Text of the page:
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NASA Launches Double Asteroid Redirection Test

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Double Asteroid Redirection Test (DART) getting ready for launch on SpaceX Falcon 9. | Image by Bill Ingalls - NASA, via Associated Press

On Tuesday, November 23, at approximately 10:21 pm PT, NASA launched a spacecraft from the Vandenberg Space Force Base as part of its Double Asteroid Redirection Test (DART).

The spacecraft was attached to the top of a SpaceX Falcon 9 rocket which is a part of a $330 million project.

The purpose of this mission is for the DART craft to smash into an asteroid and test whether it would be possible to knock one off course if Earth were to be threatened.

The craft is expected to make contact with the asteroid in September 2022.

“This isn’t going to destroy the asteroid, it’s just going to give it a small nudge,” said Nancy Chabot. She is the mission official at John Hopkins Applied Physics Laboratory, which is managing the project.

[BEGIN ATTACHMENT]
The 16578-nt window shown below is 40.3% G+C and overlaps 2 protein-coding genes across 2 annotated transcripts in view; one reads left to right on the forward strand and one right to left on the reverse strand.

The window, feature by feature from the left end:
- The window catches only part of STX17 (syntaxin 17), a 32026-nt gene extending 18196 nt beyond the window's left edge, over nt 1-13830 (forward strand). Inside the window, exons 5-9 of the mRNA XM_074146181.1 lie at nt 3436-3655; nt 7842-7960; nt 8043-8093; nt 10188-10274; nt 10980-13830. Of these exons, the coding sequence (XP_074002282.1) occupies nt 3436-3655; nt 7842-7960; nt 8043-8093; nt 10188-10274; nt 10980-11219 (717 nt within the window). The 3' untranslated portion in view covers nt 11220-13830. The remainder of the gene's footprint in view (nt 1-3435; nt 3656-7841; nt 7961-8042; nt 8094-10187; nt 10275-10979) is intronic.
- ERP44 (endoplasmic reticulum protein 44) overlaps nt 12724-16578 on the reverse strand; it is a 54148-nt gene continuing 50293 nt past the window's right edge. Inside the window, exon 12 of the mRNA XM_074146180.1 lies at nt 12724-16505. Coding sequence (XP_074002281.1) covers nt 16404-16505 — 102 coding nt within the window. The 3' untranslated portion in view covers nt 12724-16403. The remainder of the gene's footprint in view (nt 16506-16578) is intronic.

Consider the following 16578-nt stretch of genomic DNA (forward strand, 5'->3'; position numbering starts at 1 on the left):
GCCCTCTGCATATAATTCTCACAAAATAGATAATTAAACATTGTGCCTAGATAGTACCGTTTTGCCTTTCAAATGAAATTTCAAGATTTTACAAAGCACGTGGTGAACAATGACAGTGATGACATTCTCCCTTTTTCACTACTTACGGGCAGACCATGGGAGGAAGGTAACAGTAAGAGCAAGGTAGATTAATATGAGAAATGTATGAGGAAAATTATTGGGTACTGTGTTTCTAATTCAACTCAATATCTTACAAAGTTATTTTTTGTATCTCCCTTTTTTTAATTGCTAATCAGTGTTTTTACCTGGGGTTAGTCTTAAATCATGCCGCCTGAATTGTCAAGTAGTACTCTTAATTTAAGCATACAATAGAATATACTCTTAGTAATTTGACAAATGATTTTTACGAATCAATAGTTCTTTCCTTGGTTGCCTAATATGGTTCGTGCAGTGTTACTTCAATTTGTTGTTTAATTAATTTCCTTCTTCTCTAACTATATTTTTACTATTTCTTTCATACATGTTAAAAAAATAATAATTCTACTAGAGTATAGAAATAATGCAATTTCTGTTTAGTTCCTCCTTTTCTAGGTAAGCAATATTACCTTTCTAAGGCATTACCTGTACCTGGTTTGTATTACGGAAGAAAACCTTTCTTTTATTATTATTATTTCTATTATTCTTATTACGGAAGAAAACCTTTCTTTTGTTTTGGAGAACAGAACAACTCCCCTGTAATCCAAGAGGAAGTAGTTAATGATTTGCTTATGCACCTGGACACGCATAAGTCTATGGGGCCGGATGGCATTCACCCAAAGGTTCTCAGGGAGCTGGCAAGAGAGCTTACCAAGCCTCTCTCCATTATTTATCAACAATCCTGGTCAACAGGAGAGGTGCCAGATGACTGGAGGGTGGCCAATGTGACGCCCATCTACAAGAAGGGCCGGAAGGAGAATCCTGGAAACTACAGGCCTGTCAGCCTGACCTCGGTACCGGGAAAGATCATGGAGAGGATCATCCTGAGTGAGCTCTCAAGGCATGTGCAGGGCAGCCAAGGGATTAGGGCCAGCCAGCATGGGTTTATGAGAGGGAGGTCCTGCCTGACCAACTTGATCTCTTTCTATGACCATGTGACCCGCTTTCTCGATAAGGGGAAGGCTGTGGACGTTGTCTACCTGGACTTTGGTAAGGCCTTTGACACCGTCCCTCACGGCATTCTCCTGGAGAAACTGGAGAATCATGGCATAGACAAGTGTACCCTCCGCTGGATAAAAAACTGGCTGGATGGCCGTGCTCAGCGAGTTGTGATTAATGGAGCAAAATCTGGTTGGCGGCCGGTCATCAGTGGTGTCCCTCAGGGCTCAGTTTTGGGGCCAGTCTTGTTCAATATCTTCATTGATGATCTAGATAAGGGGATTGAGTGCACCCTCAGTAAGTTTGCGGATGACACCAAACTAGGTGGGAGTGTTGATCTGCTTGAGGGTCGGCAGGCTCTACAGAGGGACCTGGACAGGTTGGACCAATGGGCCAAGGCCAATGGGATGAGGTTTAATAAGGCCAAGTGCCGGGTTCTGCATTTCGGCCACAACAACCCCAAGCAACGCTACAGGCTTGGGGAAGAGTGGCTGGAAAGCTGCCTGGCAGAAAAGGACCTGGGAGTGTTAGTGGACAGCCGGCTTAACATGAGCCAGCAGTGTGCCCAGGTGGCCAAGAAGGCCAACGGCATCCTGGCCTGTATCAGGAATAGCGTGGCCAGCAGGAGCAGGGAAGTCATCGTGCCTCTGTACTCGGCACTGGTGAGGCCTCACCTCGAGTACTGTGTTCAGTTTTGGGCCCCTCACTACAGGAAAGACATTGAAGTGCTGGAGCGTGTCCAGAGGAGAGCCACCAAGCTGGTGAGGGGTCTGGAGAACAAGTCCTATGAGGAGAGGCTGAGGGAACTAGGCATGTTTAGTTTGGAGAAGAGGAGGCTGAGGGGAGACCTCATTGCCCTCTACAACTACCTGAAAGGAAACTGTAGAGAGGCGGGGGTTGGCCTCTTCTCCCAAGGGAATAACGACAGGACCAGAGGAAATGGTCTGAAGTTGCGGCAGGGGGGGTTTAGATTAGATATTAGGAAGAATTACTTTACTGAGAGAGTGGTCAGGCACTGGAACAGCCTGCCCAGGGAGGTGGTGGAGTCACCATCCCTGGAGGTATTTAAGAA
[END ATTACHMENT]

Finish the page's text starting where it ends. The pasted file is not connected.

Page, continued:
The asteroid is named Dimorphos, measures 525 feet (160 meters) across, and travels at 15,000 mph (24,139 kph). Dimorphos orbits a larger asteroid called Didymos.

Neither of these enormous rocks is a danger to Earth, but together, they offer scientists a way to measure the effectiveness of the collision.

Every 11 hours and 55 minutes, Dimorphos completes a rotation around Didymos.

The goal of DART is to crash into Dimorphos, thus slowing its rotation and causing it to fall closer toward the bigger asteroid, Didymos. This is expected to cut 10 minutes off of Dimorphos’ orbit time.

The mission will be monitored by telescopes on Earth which will track the change to the asteroid’s orbit. A minimum change of 73 seconds in the orbit time would be considered a successful mission.

Scientists are constantly monitoring asteroids to determine whether or not they could hit our planet.

“Although there isn’t a currently known asteroid that’s on an impact course with the Earth, we do know that there is a large population of near-Earth asteroids out there,” said Lindsey Johnson, who is the planetary defense officer at NASA. “The key to planetary defense is finding them well before they are an impact threat.”

Ten days before DART impacts the asteroid, it will release a tiny observation spacecraft that will stream the video until it is inevitably destroyed on impact.

The collision will take place approximately 6.8 million miles from Earth 10 months from now.

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